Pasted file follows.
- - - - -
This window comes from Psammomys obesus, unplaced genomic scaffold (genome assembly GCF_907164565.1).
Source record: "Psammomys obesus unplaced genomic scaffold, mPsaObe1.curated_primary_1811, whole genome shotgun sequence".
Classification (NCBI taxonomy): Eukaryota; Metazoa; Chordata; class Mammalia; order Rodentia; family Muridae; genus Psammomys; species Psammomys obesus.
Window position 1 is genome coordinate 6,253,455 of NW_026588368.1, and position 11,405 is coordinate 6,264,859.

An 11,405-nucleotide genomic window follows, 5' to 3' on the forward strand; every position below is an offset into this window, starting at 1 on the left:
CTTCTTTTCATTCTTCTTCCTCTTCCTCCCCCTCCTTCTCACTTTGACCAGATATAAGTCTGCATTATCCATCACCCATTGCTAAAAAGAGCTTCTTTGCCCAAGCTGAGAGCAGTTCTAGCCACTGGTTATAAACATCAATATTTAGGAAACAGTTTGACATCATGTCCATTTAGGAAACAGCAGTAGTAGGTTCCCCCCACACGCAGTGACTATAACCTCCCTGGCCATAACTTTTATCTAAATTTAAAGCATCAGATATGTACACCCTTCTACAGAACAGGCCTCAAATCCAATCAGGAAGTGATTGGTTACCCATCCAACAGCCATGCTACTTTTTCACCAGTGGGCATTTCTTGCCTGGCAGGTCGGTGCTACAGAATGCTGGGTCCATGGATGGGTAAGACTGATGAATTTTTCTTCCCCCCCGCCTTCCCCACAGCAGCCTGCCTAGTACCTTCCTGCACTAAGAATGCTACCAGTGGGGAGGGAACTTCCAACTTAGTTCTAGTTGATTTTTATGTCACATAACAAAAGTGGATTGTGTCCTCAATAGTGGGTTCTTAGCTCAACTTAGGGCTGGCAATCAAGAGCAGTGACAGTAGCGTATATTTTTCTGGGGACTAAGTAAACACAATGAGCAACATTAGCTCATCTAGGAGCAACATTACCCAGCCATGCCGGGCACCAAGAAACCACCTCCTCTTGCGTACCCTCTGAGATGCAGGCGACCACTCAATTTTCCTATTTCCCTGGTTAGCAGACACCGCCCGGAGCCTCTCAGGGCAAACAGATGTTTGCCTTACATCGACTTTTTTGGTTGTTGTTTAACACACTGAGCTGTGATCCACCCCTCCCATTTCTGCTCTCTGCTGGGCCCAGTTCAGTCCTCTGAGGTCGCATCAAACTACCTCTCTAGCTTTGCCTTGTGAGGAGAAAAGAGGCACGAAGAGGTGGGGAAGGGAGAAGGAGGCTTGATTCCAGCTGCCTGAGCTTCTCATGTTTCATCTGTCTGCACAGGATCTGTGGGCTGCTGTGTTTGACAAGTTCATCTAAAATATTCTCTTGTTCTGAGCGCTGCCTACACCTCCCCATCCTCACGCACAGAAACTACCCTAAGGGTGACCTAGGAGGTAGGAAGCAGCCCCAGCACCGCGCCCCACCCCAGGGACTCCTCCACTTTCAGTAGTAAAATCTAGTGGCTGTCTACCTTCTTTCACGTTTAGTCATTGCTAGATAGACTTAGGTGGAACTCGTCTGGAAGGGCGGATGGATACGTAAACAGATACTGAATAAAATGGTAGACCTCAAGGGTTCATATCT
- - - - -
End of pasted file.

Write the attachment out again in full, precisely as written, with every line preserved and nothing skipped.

This window comes from Psammomys obesus, unplaced genomic scaffold (genome assembly GCF_907164565.1).
Source record: "Psammomys obesus unplaced genomic scaffold, mPsaObe1.curated_primary_1811, whole genome shotgun sequence".
Classification (NCBI taxonomy): Eukaryota; Metazoa; Chordata; class Mammalia; order Rodentia; family Muridae; genus Psammomys; species Psammomys obesus.
Window position 1 is genome coordinate 6,253,455 of NW_026588368.1, and position 11,405 is coordinate 6,264,859.

An 11,405-nucleotide genomic window follows, 5' to 3' on the forward strand; every position below is an offset into this window, starting at 1 on the left:
CTTCTTTTCATTCTTCTTCCTCTTCCTCCCCCTCCTTCTCACTTTGACCAGATATAAGTCTGCATTATCCATCACCCATTGCTAAAAAGAGCTTCTTTGCCCAAGCTGAGAGCAGTTCTAGCCACTGGTTATAAACATCAATATTTAGGAAACAGTTTGACATCATGTCCATTTAGGAAACAGCAGTAGTAGGTTCCCCCCACACGCAGTGACTATAACCTCCCTGGCCATAACTTTTATCTAAATTTAAAGCATCAGATATGTACACCCTTCTACAGAACAGGCCTCAAATCCAATCAGGAAGTGATTGGTTACCCATCCAACAGCCATGCTACTTTTTCACCAGTGGGCATTTCTTGCCTGGCAGGTCGGTGCTACAGAATGCTGGGTCCATGGATGGGTAAGACTGATGAATTTTTCTTCCCCCCCGCCTTCCCCACAGCAGCCTGCCTAGTACCTTCCTGCACTAAGAATGCTACCAGTGGGGAGGGAACTTCCAACTTAGTTCTAGTTGATTTTTATGTCACATAACAAAAGTGGATTGTGTCCTCAATAGTGGGTTCTTAGCTCAACTTAGGGCTGGCAATCAAGAGCAGTGACAGTAGCGTATATTTTTCTGGGGACTAAGTAAACACAATGAGCAACATTAGCTCATCTAGGAGCAACATTACCCAGCCATGCCGGGCACCAAGAAACCACCTCCTCTTGCGTACCCTCTGAGATGCAGGCGACCACTCAATTTTCCTATTTCCCTGGTTAGCAGACACCGCCCGGAGCCTCTCAGGGCAAACAGATGTTTGCCTTACATCGACTTTTTTGGTTGTTGTTTAACACACTGAGCTGTGATCCACCCCTCCCATTTCTGCTCTCTGCTGGGCCCAGTTCAGTCCTCTGAGGTCGCATCAAACTACCTCTCTAGCTTTGCCTTGTGAGGAGAAAAGAGGCACGAAGAGGTGGGGAAGGGAGAAGGAGGCTTGATTCCAGCTGCCTGAGCTTCTCATGTTTCATCTGTCTGCACAGGATCTGTGGGCTGCTGTGTTTGACAAGTTCATCTAAAATATTCTCTTGTTCTGAGCGCTGCCTACACCTCCCCATCCTCACGCACAGAAACTACCCTAAGGGTGACCTAGGAGGTAGGAAGCAGCCCCAGCACCGCGCCCCACCCCAGGGACTCCTCCACTTTCAGTAGTAAAATCTAGTGGCTGTCTACCTTCTTTCACGTTTAGTCATTGCTAGATAGACTTAGGTGGAACTCGTCTGGAAGGGCGGATGGATACGTAAACAGATACTGAATAAAATGGTAGACCTCAAGGGTTCATATCT